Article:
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I have files named "a1.txt", "a2.txt", "a3.txt", "a4.txt", "a5.txt" and so on. Then I have folders named "a1_1998", "a2_1999", "a3_2000", "a4_2001", "a5_2002" and so on.

I would like to make the conection between file "a1.txt" & folder "a1_1998" for example. (I'm guessing I'll need a regular expresion to do this). then use shutil to move file "a1.txt" into folder "a1_1998", file "a2.txt" into folder "a2_1999" etc....

I've started like this but I'm stuck because of my lack of understanding of regular expresions.

import re
##list files and folders

r = re.compile('^a(?P') 
m = r.match('a')'id')

##Move files to folders

I modified the answer below slightly to use shutil to move the files, did the trick!!

import shutil
import os
import glob 

files = glob.glob(r'C:\Wam\*.txt')

for file in files: 
    # this will remove the .txt extension and keep the "aN"  
    first_part = file[7:-4]
    # find the matching directory 
    dir = glob.glob(r'C:\Wam\%s_*/' % first_part)[0]
    shutil.move(file, dir)
share|improve this question
up vote 5 down vote accepted

You do not need regular expressions for this.

How about something like this:

import glob
files = glob.glob('*.txt')
for file in files:
    # this will remove the .txt extension and keep the "aN" 
    first_part = file[:-4]
    # find the matching directory
    dir = glob.glob('%s_*/' % first_part)[0]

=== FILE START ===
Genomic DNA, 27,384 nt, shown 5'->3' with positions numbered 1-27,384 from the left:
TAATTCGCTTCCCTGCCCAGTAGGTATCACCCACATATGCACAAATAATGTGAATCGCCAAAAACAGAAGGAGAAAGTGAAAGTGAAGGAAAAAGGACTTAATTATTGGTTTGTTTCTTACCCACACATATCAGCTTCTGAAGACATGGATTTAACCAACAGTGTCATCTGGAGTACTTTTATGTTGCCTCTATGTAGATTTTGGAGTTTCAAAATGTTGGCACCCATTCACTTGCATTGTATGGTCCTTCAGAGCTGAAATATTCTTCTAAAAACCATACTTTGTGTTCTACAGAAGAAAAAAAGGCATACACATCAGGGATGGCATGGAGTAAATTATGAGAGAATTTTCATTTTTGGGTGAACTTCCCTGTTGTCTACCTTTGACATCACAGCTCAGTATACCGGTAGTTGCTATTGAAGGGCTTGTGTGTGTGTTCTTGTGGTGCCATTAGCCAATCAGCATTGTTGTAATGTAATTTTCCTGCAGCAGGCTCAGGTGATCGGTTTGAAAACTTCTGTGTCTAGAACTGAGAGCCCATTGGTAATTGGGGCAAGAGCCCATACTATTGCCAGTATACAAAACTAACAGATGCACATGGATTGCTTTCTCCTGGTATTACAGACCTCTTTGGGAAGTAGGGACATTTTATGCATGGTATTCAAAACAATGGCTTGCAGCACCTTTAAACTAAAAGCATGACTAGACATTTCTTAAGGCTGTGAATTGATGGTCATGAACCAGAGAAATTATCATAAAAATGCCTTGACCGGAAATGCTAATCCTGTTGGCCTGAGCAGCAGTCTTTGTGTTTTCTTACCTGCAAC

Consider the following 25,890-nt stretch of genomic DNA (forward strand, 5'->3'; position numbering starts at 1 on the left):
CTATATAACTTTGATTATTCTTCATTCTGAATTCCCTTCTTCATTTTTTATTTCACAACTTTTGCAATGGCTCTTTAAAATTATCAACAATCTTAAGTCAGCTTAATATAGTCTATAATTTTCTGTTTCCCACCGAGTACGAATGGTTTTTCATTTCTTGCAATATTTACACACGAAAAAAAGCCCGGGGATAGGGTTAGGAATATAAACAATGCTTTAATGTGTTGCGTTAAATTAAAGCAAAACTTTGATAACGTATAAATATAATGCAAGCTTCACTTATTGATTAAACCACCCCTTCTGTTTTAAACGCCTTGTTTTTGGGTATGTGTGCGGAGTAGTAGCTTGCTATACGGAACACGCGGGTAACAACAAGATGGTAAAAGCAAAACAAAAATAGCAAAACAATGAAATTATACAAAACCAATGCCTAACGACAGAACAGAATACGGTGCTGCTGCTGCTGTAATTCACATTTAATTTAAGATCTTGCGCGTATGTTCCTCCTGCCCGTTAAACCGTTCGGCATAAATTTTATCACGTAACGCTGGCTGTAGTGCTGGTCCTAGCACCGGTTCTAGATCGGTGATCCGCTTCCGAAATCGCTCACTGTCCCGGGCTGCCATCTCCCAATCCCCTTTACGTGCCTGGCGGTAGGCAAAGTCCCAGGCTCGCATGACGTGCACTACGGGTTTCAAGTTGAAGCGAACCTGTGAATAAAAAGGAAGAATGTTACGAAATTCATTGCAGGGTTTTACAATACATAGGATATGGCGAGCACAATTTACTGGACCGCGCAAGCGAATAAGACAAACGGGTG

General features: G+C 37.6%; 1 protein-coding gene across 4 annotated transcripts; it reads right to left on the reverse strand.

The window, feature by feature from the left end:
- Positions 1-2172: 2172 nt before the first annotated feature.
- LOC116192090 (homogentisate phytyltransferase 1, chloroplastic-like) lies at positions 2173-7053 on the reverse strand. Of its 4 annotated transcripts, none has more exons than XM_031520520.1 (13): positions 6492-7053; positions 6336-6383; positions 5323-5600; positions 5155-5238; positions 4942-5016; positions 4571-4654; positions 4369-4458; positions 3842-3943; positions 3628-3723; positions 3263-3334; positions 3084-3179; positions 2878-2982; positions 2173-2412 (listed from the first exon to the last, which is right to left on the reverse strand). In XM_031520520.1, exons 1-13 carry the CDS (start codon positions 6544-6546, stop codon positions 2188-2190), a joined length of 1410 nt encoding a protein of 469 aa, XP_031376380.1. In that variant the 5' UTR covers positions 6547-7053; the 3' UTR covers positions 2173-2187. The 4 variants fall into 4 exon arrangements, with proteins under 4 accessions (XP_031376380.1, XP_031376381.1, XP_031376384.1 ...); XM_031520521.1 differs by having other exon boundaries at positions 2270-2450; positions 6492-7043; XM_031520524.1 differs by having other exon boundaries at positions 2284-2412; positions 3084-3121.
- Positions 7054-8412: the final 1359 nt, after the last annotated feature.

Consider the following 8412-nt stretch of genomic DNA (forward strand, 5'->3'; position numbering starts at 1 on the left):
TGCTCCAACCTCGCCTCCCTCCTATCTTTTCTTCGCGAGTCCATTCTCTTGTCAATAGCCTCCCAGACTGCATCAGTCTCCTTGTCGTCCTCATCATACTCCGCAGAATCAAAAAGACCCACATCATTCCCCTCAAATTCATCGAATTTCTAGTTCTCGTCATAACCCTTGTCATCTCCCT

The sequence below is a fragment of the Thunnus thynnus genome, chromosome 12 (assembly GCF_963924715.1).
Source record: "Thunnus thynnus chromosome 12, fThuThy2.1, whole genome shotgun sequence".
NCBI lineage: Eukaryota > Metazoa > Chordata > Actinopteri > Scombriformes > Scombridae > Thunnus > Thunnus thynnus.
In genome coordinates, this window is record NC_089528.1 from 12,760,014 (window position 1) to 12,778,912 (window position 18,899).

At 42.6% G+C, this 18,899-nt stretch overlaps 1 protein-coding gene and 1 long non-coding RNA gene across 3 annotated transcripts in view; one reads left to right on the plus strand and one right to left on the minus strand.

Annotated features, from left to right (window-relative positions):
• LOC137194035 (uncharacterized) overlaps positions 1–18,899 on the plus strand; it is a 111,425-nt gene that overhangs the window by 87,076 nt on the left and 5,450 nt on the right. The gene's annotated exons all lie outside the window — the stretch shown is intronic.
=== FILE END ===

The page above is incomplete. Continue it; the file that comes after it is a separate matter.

os.rename(file, os.path.join(dir, file))
share|improve this answer
maybe add a test if the 2nd glob.glob() really returns exactly one dir name... – glglgl Oct 17 '12 at 8:59
this solution is very specific to the answer, and is not the best way to do this. you should use os.path.splitext() to get the (filename, extension) pair. – Inbar Rose Oct 17 '12 at 9:00
@Inbar Rose, splitext() is the more general solution in case you need to remove the extension from the filename. However, I am not sure that this will always be the case. The OP did not specify that. – Hans Then Oct 17 '12 at 14:37
this assumes that the files and folders are in the same dir. more than that, it also assumes all the folders are in the same dir. there should be a dictionary in the form of {'a1':"folder/path/to/a1_1998", 'a2':"folder/path/to/a2_1999"}.... taking a slice from a string is not indicative of what you are actually doing, in this case, the OP was clear that he wants filenames to go into their folders. also - os.rename is not always the best to use, imho shutil.move is better. – Inbar Rose Oct 17 '12 at 14:50
Thanks all managed to combine Hans's answer with shutil.move to move the files, fantastic!! (As posted above). would vote up but sorry not enough rep by two points – Brett Scott Oct 18 '12 at 7:32

A slight alternative, taking into account Inbar Rose's suggestion.

import os
import glob

files = glob.glob('*.txt')
dirs = glob.glob('*_*')

for file in files:
  filename = os.path.splitext(file)[0]
  matchdir = next(x for x in dirs if filename == x.rsplit('_')[0])
  os.rename(file, os.path.join(matchdir, file))
share|improve this answer
Thanks Talvalin this should do the trick, I'm just having trouble with the matchdir line when I add the path to my files as shown below: import os import glob files = glob.glob(r'C:\Wam*.docx') dirs = glob.glob(r'C:\Wam*_*') is there another way to specify the working directory? – Brett Scott Oct 18 '12 at 5:50
Using double quotes to specify the directories should fix that. eg: files = glob.glob("C:\Wam*.docx") – Talvalin Oct 18 '12 at 7:30

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